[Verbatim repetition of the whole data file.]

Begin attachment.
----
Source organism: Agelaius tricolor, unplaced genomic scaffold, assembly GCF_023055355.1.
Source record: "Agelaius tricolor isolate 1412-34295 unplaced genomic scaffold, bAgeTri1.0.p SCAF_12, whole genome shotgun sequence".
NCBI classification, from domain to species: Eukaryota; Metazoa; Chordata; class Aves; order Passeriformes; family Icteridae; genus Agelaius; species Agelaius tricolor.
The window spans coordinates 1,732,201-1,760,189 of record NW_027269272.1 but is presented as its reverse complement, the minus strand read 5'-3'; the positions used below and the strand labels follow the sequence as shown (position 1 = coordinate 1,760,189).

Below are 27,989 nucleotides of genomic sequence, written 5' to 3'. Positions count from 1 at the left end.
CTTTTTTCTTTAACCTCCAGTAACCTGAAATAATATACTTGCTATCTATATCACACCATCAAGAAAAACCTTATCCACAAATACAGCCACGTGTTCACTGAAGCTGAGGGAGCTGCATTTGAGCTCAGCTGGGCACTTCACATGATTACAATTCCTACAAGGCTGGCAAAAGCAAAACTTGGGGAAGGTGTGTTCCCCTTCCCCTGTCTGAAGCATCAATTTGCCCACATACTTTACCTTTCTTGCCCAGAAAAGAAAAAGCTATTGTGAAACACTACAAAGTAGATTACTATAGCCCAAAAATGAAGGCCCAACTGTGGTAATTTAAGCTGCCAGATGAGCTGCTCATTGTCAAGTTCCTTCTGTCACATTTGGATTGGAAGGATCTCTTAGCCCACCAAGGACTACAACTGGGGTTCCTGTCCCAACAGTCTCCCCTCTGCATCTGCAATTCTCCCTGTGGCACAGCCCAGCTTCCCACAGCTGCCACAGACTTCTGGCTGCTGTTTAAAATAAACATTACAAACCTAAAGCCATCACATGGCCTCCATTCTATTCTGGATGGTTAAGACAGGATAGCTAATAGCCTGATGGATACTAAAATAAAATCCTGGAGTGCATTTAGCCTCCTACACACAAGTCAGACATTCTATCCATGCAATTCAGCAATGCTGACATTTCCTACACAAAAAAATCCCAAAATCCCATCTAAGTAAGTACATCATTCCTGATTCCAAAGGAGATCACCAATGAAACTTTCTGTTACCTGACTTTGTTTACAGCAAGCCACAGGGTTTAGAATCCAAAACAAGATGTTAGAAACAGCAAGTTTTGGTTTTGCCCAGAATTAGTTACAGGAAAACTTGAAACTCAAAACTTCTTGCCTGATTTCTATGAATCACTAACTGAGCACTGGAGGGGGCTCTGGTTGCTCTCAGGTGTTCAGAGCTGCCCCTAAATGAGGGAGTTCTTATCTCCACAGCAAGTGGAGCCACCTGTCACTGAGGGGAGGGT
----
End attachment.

Source organism: Agelaius tricolor, unplaced genomic scaffold, assembly GCF_023055355.1.
Source record: "Agelaius tricolor isolate 1412-34295 unplaced genomic scaffold, bAgeTri1.0.p SCAF_12, whole genome shotgun sequence".
NCBI classification, from domain to species: Eukaryota; Metazoa; Chordata; class Aves; order Passeriformes; family Icteridae; genus Agelaius; species Agelaius tricolor.
The window spans coordinates 1,732,201-1,760,189 of record NW_027269272.1 but is presented as its reverse complement, the minus strand read 5'-3'; the positions used below and the strand labels follow the sequence as shown (position 1 = coordinate 1,760,189).

Below are 27,989 nucleotides of genomic sequence, written 5' to 3'. Positions count from 1 at the left end.
CTTTTTTCTTTAACCTCCAGTAACCTGAAATAATATACTTGCTATCTATATCACACCATCAAGAAAAACCTTATCCACAAATACAGCCACGTGTTCACTGAAGCTGAGGGAGCTGCATTTGAGCTCAGCTGGGCACTTCACATGATTACAATTCCTACAAGGCTGGCAAAAGCAAAACTTGGGGAAGGTGTGTTCCCCTTCCCCTGTCTGAAGCATCAATTTGCCCACATACTTTACCTTTCTTGCCCAGAAAAGAAAAAGCTATTGTGAAACACTACAAAGTAGATTACTATAGCCCAAAAATGAAGGCCCAACTGTGGTAATTTAAGCTGCCAGATGAGCTGCTCATTGTCAAGTTCCTTCTGTCACATTTGGATTGGAAGGATCTCTTAGCCCACCAAGGACTACAACTGGGGTTCCTGTCCCAACAGTCTCCCCTCTGCATCTGCAATTCTCCCTGTGGCACAGCCCAGCTTCCCACAGCTGCCACAGACTTCTGGCTGCTGTTTAAAATAAACATTACAAACCTAAAGCCATCACATGGCCTCCATTCTATTCTGGATGGTTAAGACAGGATAGCTAATAGCCTGATGGATACTAAAATAAAATCCTGGAGTGCATTTAGCCTCCTACACACAAGTCAGACATTCTATCCATGCAATTCAGCAATGCTGACATTTCCTACACAAAAAAATCCCAAAATCCCATCTAAGTAAGTACATCATTCCTGATTCCAAAGGAGATCACCAATGAAACTTTCTGTTACCTGACTTTGTTTACAGCAAGCCACAGGGTTTAGAATCCAAAACAAGATGTTAGAAACAGCAAGTTTTGGTTTTGCCCAGAATTAGTTACAGGAAAACTTGAAACTCAAAACTTCTTGCCTGATTTCTATGAATCACTAACTGAGCACTGGAGGGGGCTCTGGTTGCTCTCAGGTGTTCAGAGCTGCCCCTAAATGAGGGAGTTCTTATCTCCACAGCAAGTGGAGCCACCTGTCACTGAGGGGAGGGT